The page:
© Georg Thieme Verlag KG Stuttgart · New York
Use of an over-the-scope clip for endoscopic sealing of a gastric fistula after sleeve gastrectomy
01 March 2010 (online)
Perforation or development of a fistula in the gastrointestinal tract is a serious complication. A gastrocutaneous fistula after sleeve gastrectomy is difficult to treat, with a mortality rate of 85 % following unsuccessful treatment . These fistulas have been successfully managed with endoscopic fibrin sealing . Preliminary experience with the over-the-scope clipping system (Ovesco, Tubingen, Germany) has shown the efficacy of this intervention in the management of severe bleeding and perforations of the gastrointestinal tract   .
This is the first report of the use of an over-the-scope clipping for the management of a gastric fistula. A 43-year-old woman underwent sleeve gastrectomy for morbid obesity. After 1 week, a fistula developed at the proximal end of the suture, 2 cm distal to the esophagogastric junction. A nasogastric drain and an ultrasound-guided external drain were inserted. Endoscopy showed a 7-mm orifice ([Fig. 1]). [Fig. 2] shows the extravasion of contrast medium, confirming the presence of a fistula. Two attempts to seal the fistula with hemoclips failed.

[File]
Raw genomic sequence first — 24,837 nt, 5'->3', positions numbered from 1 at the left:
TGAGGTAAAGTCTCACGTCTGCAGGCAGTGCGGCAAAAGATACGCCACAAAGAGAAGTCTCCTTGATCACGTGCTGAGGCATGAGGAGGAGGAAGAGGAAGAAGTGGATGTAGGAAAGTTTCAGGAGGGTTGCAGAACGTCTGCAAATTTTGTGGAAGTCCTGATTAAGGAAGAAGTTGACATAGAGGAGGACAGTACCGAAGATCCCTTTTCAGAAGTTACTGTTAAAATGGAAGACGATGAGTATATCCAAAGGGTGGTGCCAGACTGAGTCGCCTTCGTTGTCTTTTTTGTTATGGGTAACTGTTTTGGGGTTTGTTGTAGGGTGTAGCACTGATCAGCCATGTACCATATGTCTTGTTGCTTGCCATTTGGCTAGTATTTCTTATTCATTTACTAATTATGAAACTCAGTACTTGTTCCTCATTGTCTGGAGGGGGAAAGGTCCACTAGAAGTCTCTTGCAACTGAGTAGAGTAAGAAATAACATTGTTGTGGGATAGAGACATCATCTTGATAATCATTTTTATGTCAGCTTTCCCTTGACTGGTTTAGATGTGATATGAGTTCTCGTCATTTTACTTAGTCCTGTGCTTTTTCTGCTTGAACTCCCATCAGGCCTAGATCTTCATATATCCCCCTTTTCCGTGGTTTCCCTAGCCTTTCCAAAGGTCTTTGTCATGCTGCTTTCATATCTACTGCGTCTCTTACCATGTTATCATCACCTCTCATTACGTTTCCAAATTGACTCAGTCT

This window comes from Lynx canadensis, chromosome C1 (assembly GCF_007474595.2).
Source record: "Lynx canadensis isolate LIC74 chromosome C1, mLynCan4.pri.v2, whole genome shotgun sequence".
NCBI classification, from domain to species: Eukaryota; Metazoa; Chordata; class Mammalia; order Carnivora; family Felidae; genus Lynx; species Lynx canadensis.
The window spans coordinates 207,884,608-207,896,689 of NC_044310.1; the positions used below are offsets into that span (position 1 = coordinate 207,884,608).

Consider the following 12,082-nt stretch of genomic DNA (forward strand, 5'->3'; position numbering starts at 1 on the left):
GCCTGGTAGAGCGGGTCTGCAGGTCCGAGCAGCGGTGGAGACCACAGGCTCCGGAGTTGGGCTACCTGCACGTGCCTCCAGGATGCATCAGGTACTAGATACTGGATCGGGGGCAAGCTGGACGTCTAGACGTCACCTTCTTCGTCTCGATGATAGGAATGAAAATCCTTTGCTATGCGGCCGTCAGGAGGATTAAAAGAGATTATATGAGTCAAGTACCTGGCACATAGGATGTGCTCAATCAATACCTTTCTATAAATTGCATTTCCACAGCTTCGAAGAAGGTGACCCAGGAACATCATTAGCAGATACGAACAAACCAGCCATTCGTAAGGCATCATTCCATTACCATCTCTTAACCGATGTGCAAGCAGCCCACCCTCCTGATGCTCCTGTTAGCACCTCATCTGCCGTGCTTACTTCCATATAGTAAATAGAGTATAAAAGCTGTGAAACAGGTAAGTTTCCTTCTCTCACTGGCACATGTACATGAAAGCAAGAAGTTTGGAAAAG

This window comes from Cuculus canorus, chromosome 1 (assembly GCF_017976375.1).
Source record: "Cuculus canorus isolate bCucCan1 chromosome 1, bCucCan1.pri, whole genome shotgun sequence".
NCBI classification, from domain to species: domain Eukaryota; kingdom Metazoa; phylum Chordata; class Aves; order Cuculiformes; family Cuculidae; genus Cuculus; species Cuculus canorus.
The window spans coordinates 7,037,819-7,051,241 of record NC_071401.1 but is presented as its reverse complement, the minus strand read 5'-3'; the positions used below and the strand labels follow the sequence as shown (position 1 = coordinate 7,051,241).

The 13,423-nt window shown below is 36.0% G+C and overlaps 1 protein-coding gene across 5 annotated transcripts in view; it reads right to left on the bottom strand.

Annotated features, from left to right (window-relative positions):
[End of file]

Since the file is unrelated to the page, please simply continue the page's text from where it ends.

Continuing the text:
Fig. 1 Endoscopic fistula.
Fig. 2 X-ray examination showing the extravasion of contrast medium.
Placement of a large, colorectal expandable covered stent (Taewoong, Korea) was also attempted. The patient could not eat and complained of severe epigastric pain. The stent was removed 3 weeks later. Surgery was carried out, but the fistula reappeared 1 week later and a gastrocutaneous fistula was diagnosed.
The over-the-scope clipping system was used to overcome the limitations presented by the available hemoclips. The over-the-scope clip is delivered by means of an applicator cap placed on the tip of the endoscope. A catheter with a retractable anchor was introduced through the fistula and the grasped tissue firmly pulled inside the cap ([Fig. 3] and ).
Fig. 3 The over-the-scope clipping system with the anchor catheter.
Fig. 4 The anchor catheter introduced through the fistula.
The clip was then released and the fistula successfully closed. The patient was allowed to eat her usual diet 24 hours later after post-treatment evaluation. She was then discharged. The endoscopic and radiologic controls performed after 1 and 2 weeks confirmed sealing of the fistula ([Fig. 5]).
Fig. 5 Fluoroscopic control after treatment with the over-the-scope clipping system.
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M. Conio, MD
Department of Gastroenterology
C.so Garibaldi 187, 3